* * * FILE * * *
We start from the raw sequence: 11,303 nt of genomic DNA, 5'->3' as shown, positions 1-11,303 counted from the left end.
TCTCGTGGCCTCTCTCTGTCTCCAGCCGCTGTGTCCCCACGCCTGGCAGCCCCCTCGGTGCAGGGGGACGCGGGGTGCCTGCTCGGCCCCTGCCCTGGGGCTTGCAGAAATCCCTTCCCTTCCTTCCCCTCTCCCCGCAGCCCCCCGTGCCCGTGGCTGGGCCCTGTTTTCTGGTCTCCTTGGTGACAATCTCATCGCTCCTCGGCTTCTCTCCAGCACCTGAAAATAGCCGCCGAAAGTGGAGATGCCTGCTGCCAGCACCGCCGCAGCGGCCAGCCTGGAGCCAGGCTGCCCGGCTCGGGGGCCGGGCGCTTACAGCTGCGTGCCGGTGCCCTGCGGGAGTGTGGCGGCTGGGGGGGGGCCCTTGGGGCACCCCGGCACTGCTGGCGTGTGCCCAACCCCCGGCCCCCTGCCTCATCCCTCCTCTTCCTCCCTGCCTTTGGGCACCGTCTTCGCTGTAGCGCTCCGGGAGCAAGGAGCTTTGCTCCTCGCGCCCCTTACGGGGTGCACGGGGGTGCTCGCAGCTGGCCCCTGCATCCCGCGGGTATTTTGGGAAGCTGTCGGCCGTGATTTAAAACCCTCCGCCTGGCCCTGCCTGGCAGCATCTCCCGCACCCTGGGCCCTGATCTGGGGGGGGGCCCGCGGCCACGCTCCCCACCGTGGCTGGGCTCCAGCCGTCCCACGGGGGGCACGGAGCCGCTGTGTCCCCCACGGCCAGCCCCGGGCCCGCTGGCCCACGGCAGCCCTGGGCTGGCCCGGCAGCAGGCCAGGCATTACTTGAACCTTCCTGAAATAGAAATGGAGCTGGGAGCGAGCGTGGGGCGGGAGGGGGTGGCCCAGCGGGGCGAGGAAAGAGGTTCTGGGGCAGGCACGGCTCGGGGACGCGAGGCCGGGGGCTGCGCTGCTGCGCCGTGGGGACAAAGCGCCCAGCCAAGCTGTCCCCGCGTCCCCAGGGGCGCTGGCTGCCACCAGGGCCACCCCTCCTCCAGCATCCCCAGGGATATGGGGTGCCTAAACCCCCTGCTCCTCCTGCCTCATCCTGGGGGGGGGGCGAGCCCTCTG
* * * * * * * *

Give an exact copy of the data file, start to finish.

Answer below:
We start from the raw sequence: 11,303 nt of genomic DNA, 5'->3' as shown, positions 1-11,303 counted from the left end.
TCTCGTGGCCTCTCTCTGTCTCCAGCCGCTGTGTCCCCACGCCTGGCAGCCCCCTCGGTGCAGGGGGACGCGGGGTGCCTGCTCGGCCCCTGCCCTGGGGCTTGCAGAAATCCCTTCCCTTCCTTCCCCTCTCCCCGCAGCCCCCCGTGCCCGTGGCTGGGCCCTGTTTTCTGGTCTCCTTGGTGACAATCTCATCGCTCCTCGGCTTCTCTCCAGCACCTGAAAATAGCCGCCGAAAGTGGAGATGCCTGCTGCCAGCACCGCCGCAGCGGCCAGCCTGGAGCCAGGCTGCCCGGCTCGGGGGCCGGGCGCTTACAGCTGCGTGCCGGTGCCCTGCGGGAGTGTGGCGGCTGGGGGGGGGCCCTTGGGGCACCCCGGCACTGCTGGCGTGTGCCCAACCCCCGGCCCCCTGCCTCATCCCTCCTCTTCCTCCCTGCCTTTGGGCACCGTCTTCGCTGTAGCGCTCCGGGAGCAAGGAGCTTTGCTCCTCGCGCCCCTTACGGGGTGCACGGGGGTGCTCGCAGCTGGCCCCTGCATCCCGCGGGTATTTTGGGAAGCTGTCGGCCGTGATTTAAAACCCTCCGCCTGGCCCTGCCTGGCAGCATCTCCCGCACCCTGGGCCCTGATCTGGGGGGGGGCCCGCGGCCACGCTCCCCACCGTGGCTGGGCTCCAGCCGTCCCACGGGGGGCACGGAGCCGCTGTGTCCCCCACGGCCAGCCCCGGGCCCGCTGGCCCACGGCAGCCCTGGGCTGGCCCGGCAGCAGGCCAGGCATTACTTGAACCTTCCTGAAATAGAAATGGAGCTGGGAGCGAGCGTGGGGCGGGAGGGGGTGGCCCAGCGGGGCGAGGAAAGAGGTTCTGGGGCAGGCACGGCTCGGGGACGCGAGGCCGGGGGCTGCGCTGCTGCGCCGTGGGGACAAAGCGCCCAGCCAAGCTGTCCCCGCGTCCCCAGGGGCGCTGGCTGCCACCAGGGCCACCCCTCCTCCAGCATCCCCAGGGATATGGGGTGCCTAAACCCCCTGCTCCTCCTGCCTCATCCTGGGGGGGGGGCGAGCCCTCTG